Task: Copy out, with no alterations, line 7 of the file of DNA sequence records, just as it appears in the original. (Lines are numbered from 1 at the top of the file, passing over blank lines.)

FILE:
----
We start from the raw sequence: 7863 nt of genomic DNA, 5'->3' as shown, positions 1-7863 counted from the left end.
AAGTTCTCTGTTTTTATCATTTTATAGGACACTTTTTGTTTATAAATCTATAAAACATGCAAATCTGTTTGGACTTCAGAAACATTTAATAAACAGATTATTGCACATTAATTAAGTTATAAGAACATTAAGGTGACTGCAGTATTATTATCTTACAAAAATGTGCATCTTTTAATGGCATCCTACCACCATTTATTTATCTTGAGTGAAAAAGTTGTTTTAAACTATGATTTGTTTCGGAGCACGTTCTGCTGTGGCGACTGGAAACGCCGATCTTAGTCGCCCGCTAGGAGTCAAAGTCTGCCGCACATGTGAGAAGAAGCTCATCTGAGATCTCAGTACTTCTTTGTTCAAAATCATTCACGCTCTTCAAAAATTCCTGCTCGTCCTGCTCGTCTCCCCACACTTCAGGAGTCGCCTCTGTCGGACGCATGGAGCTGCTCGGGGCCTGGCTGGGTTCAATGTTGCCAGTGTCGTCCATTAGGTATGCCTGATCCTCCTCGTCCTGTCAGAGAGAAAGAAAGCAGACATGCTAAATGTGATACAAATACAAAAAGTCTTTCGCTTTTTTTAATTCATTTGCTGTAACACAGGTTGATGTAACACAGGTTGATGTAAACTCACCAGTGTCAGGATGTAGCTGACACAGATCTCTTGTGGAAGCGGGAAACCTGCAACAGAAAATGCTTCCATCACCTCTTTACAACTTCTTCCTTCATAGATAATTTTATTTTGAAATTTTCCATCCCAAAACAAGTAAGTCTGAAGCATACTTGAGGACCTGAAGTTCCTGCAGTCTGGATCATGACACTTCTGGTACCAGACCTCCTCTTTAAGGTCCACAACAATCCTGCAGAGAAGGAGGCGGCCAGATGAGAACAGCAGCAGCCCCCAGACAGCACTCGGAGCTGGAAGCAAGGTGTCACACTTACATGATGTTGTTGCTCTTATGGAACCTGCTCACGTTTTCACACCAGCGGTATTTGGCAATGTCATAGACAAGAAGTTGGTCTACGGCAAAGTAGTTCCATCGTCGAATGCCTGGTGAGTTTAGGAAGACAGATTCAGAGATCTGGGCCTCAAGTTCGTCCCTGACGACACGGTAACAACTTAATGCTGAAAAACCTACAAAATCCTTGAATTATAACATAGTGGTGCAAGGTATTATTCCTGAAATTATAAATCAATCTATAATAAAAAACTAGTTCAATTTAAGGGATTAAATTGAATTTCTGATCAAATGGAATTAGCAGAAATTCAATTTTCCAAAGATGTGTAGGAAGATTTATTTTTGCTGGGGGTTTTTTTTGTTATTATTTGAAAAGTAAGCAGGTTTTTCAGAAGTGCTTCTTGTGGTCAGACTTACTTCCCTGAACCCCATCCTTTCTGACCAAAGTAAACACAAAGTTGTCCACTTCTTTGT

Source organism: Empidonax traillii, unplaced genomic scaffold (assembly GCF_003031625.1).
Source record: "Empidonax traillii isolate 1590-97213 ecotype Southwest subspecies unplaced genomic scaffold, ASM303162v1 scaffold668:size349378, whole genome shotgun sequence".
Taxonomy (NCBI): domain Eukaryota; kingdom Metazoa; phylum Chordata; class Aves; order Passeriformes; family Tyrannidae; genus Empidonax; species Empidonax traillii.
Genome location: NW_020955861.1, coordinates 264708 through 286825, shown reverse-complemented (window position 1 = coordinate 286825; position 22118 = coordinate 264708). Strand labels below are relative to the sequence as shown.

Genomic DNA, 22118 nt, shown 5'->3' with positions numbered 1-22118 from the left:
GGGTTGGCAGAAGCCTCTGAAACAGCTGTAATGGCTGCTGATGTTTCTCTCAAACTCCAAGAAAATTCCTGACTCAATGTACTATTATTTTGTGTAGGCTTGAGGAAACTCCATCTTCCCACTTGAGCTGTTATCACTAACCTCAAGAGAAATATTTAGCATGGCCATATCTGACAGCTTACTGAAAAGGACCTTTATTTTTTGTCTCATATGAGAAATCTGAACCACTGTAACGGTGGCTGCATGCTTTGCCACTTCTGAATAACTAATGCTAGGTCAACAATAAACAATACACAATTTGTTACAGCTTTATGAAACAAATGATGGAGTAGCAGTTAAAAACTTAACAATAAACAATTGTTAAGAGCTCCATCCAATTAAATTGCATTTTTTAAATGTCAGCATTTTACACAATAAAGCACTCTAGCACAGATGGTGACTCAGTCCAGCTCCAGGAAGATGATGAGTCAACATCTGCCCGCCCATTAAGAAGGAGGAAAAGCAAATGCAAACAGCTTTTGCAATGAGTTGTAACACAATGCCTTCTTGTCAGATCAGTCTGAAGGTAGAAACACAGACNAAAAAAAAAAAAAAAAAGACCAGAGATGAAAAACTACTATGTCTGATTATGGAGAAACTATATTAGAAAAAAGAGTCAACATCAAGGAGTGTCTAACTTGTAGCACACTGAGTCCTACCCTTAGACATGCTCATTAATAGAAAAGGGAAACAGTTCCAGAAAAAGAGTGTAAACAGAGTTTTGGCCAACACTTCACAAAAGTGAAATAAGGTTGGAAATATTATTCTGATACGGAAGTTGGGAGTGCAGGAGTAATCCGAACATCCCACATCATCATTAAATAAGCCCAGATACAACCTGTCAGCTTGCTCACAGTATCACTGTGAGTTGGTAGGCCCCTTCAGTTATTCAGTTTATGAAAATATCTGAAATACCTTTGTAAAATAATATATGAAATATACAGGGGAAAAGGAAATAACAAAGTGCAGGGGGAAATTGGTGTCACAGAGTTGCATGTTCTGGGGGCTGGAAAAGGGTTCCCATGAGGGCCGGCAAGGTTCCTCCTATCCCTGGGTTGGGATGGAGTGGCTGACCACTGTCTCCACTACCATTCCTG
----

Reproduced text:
Genomic DNA, 22118 nt, shown 5'->3' with positions numbered 1-22118 from the left: